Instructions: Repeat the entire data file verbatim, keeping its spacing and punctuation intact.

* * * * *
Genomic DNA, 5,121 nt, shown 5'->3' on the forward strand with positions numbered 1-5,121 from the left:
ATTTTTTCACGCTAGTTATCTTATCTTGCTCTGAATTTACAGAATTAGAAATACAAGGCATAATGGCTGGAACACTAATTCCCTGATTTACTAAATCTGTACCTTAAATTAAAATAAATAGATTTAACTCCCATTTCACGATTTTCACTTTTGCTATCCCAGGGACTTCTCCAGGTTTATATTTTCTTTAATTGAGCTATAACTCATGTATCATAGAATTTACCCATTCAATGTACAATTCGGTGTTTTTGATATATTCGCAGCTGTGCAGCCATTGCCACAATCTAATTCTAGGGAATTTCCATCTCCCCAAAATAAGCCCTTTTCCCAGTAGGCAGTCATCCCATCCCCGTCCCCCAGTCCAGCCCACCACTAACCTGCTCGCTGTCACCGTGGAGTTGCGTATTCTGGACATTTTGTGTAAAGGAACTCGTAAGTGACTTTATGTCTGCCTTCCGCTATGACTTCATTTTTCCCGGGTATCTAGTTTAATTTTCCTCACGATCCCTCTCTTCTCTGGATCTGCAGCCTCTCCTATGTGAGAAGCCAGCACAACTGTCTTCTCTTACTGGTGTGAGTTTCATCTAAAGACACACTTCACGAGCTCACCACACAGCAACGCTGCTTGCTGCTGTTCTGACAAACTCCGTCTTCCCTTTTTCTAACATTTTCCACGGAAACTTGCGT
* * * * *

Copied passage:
Genomic DNA, 5,121 nt, shown 5'->3' on the forward strand with positions numbered 1-5,121 from the left:
ATTTTTTCACGCTAGTTATCTTATCTTGCTCTGAATTTACAGAATTAGAAATACAAGGCATAATGGCTGGAACACTAATTCCCTGATTTACTAAATCTGTACCTTAAATTAAAATAAATAGATTTAACTCCCATTTCACGATTTTCACTTTTGCTATCCCAGGGACTTCTCCAGGTTTATATTTTCTTTAATTGAGCTATAACTCATGTATCATAGAATTTACCCATTCAATGTACAATTCGGTGTTTTTGATATATTCGCAGCTGTGCAGCCATTGCCACAATCTAATTCTAGGGAATTTCCATCTCCCCAAAATAAGCCCTTTTCCCAGTAGGCAGTCATCCCATCCCCGTCCCCCAGTCCAGCCCACCACTAACCTGCTCGCTGTCACCGTGGAGTTGCGTATTCTGGACATTTTGTGTAAAGGAACTCGTAAGTGACTTTATGTCTGCCTTCCGCTATGACTTCATTTTTCCCGGGTATCTAGTTTAATTTTCCTCACGATCCCTCTCTTCTCTGGATCTGCAGCCTCTCCTATGTGAGAAGCCAGCACAACTGTCTTCTCTTACTGGTGTGAGTTTCATCTAAAGACACACTTCACGAGCTCACCACACAGCAACGCTGCTTGCTGCTGTTCTGACAAACTCCGTCTTCCCTTTTTCTAACATTTTCCACGGAAACTTGCGT